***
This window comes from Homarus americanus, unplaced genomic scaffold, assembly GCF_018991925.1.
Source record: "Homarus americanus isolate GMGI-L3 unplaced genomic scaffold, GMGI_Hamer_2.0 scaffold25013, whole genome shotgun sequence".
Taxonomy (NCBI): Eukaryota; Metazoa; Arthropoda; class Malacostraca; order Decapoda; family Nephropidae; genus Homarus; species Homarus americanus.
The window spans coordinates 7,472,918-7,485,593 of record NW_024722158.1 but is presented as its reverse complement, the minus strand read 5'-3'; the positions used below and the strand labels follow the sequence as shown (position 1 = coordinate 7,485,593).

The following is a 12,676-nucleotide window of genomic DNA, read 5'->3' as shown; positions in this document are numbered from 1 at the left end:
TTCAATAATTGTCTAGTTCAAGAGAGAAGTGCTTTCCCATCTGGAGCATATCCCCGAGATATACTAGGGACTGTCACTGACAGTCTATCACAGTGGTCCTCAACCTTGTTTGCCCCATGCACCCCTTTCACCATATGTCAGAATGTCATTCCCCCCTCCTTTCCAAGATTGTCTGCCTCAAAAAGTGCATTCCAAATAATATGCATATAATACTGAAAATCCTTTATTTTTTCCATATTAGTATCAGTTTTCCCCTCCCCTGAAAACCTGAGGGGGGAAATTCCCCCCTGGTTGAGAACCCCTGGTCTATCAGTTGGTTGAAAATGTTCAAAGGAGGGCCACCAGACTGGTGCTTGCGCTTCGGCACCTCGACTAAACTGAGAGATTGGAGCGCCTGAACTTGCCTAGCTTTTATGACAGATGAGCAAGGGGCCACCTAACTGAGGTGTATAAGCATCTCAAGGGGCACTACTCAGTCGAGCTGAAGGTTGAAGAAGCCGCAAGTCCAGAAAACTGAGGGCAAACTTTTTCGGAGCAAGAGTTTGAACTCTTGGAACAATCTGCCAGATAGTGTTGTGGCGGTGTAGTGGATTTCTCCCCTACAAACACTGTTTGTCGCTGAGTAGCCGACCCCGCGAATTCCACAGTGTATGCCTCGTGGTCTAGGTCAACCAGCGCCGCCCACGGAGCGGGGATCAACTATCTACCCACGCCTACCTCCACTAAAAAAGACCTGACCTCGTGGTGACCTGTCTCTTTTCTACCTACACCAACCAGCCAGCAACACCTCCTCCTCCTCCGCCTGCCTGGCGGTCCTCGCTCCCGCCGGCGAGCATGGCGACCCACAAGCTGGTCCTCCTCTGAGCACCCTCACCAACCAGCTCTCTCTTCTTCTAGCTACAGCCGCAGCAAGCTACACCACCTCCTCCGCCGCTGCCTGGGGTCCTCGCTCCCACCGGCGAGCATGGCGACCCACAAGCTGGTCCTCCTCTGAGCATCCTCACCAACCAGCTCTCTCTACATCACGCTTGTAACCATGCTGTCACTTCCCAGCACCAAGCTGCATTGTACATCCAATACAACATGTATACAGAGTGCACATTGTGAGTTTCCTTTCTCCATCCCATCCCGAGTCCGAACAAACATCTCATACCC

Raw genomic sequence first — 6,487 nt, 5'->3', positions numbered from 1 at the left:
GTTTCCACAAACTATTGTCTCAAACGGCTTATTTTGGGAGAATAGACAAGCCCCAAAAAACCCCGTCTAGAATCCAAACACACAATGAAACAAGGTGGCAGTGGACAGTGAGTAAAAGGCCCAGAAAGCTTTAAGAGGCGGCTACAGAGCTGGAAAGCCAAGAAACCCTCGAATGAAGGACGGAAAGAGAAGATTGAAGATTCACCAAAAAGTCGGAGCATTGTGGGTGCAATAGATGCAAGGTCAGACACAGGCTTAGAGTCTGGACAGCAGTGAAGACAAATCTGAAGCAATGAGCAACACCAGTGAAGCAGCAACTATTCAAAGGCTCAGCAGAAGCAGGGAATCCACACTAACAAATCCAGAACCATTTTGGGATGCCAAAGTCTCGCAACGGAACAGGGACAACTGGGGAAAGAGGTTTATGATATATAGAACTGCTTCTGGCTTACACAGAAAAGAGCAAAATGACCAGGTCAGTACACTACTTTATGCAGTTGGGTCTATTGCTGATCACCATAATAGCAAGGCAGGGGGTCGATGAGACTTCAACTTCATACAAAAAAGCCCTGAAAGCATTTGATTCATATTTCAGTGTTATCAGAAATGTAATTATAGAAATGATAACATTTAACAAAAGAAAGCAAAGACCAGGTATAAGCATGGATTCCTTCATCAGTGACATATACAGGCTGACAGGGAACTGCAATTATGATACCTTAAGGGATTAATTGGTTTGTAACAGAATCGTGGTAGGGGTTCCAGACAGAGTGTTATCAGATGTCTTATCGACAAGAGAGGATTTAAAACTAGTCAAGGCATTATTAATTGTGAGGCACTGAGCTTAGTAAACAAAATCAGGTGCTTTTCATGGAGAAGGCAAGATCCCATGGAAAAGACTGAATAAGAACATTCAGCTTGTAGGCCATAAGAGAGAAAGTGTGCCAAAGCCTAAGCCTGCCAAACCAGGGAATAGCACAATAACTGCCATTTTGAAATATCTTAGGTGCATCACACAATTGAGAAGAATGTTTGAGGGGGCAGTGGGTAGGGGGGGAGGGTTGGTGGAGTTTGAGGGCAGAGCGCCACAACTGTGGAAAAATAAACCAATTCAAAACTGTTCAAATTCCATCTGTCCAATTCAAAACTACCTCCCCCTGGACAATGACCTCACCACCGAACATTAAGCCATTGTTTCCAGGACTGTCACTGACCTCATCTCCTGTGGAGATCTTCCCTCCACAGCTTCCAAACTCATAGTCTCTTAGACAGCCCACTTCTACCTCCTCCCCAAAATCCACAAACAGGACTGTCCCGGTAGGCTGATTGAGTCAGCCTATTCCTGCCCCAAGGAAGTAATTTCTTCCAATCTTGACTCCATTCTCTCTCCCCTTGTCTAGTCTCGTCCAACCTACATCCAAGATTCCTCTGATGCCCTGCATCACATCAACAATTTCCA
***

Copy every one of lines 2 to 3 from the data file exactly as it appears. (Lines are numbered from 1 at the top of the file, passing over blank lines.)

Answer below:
Source record: "Homarus americanus isolate GMGI-L3 unplaced genomic scaffold, GMGI_Hamer_2.0 scaffold25013, whole genome shotgun sequence".
Taxonomy (NCBI): Eukaryota; Metazoa; Arthropoda; class Malacostraca; order Decapoda; family Nephropidae; genus Homarus; species Homarus americanus.